His innovative research has resulted in the first immature egg pregnancy in the U.S., the second pregnancy of its kind in the world. He was the first to provide genetic testing on embryos (PGT) for genetic disorders, as well as family balancing options for couples in the area.
Russell sees this field of work as tremendously exciting with dramatically ever-changing technology. He says in the earlier days of IVF, the embryo transfers were only 10 to 20 percent effective.
“We’d transfer so many hoping one would take,” he says. “Sometimes we’d have complications from too many babies, but more often, none would attach at all.”
But now that doctors have learned to time embryo implantation with when the uterus is ready, and is able to use only one embryo with precise pinpoint timing.
Another advance, Russell says, is the ability to a take 5-day-old embryo—or blastocyst—and do full chromosomal genetic testing. Now, the multiple rates have dramatically dropped as doctors can screen and then transfer the best-tested embryo at the best time.
In fact, he says, with the refined technology, they can even look for specific genes in embryos. For instance, they can try to avoid transferring an embryo with a BRCA gene to a mother with a genetic predisposition for breast cancer.
In terms of the new fertility coverage legislation, Russell isn’t sure how much of an effect he will see as many large companies in the state are self-insured, which precludes them from the mandate. But he certainly hopes the insurance companies will appreciate this precedent and offer the coverage to allow more couples access to fertility care.
BETTER ACCESS TO REPRODUCTIVE CHOICE
On the other side of family planning is the difficulty in managing unplanned pregnancies. Liz O’Neill, director of Delaware Contraceptive Access Now (DE CAN) Upstream USA—a comprehensive, statewide plan increasing access for all women in Delaware to the full range of contraceptive methods—says out of 6 million pregnancies each year in the United States, half are unplanned. And in Delaware, 57 percent of all pregnancies were unplanned, higher than the national average.
“Unplanned pregnancy can have negative health effects for women and their babies, including delayed prenatal care, premature birth and postpartum depression,” O’Neill says. “These outcomes are associated with increased health challenges over the course of a child’s life and higher dropout rates among young mothers.”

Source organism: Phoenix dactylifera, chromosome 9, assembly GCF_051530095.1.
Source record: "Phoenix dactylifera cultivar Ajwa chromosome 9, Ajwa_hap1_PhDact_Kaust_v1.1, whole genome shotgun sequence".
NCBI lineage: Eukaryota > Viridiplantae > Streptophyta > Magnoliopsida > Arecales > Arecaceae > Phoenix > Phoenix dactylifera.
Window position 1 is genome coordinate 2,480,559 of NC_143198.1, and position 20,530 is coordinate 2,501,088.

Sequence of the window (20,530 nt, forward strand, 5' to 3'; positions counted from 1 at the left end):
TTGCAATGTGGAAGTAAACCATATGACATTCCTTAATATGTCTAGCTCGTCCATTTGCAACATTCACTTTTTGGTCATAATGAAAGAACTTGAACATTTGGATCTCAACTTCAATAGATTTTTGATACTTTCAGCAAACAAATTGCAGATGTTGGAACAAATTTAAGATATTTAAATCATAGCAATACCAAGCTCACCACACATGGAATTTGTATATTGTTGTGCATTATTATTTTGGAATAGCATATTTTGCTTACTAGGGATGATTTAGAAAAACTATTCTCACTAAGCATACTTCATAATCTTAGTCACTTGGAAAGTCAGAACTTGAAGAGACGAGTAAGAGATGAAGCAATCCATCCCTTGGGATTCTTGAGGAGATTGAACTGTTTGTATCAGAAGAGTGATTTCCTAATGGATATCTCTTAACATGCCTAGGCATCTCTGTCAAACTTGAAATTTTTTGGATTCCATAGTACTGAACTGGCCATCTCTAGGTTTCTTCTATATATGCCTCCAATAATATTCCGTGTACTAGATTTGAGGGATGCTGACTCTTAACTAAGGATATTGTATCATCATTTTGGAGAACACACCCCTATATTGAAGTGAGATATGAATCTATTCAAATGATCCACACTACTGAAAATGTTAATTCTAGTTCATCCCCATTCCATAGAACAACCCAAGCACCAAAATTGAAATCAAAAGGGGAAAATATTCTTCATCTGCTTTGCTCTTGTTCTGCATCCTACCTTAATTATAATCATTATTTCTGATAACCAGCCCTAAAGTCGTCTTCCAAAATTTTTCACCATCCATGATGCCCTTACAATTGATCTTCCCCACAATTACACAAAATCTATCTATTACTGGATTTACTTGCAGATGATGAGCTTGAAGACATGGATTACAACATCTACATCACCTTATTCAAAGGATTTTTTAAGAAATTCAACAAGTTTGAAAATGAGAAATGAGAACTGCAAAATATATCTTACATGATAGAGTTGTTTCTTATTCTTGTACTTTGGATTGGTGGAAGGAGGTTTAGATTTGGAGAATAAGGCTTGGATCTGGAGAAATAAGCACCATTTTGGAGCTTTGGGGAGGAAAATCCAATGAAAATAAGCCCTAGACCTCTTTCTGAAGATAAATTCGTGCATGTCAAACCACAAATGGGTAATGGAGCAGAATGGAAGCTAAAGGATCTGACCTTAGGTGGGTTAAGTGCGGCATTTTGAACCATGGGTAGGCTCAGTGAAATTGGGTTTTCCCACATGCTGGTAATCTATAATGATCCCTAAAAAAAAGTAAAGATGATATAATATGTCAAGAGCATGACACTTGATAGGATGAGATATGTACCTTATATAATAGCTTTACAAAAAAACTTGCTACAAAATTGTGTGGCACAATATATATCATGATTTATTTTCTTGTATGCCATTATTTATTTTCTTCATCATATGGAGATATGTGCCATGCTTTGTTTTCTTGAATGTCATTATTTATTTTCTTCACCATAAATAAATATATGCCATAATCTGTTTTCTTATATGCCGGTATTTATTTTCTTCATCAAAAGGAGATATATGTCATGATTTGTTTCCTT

Since the passage of the Affordable Healthcare Act, most health insurance plans are required by law to cover birth control at no additional cost. However, some grandfathered plans still don’t cover birth control.
But Delaware’s Gov. Carney recently signed new legislation to strengthen birth control coverage. SB 151 Birth Control Insurance Bill codifies the ACA’s birth control benefit in state law by requiring insurance plans, including Medicaid, individual, group and state employee health plans to include coverage for contraceptives with no cost sharing to the insured individual.
Still, health centers and the women they serve face significant barriers to accessing the full range of contraception, including untrained health providers, outdated workflow, billing and administrative systems, lack of transportation and needing to schedule multiple appointments.
O’Neill says “best-in-class” health care means that women are offered the full range of contraception, including the most effective IUDs and implants. Too often, IUDs and implants (otherwise known as long-acting reversible contraception, or LARCs) aren’t offered because of barriers at the health center level.
“IUDs and the implant are 20 times more effective than other methods, but only 12 percent of women use them,” she says. “And only 30 percent of community health centers provide same-day access to the full range of contraception.”
Launched in 2014, DE CAN strives to improve public health by empowering women’s family planning choices. The initiative works within the entire healthcare system by training clinicians on how to place and remove IUDs; providing training on how to properly bill, code and stock all forms of contraception so they can be offered same-day and at low or no cost to patients; training providers to start a conversation about contraceptive needs at all visits; and training all levels of health center staff to provide patient-centered contraceptive counseling free from bias and coercion.
O’Neill says DE CAN has 42 partnering agencies that represent 185 sites across Delaware. To date, more than 2,700 clinicians and staff have been trained, and their health center partners have served thousands of women in Delaware.
“DE CAN believes that empowering women to choose when and if they want to become pregnant should be a central part of efforts to expand opportunity for women, children and their families,” she says.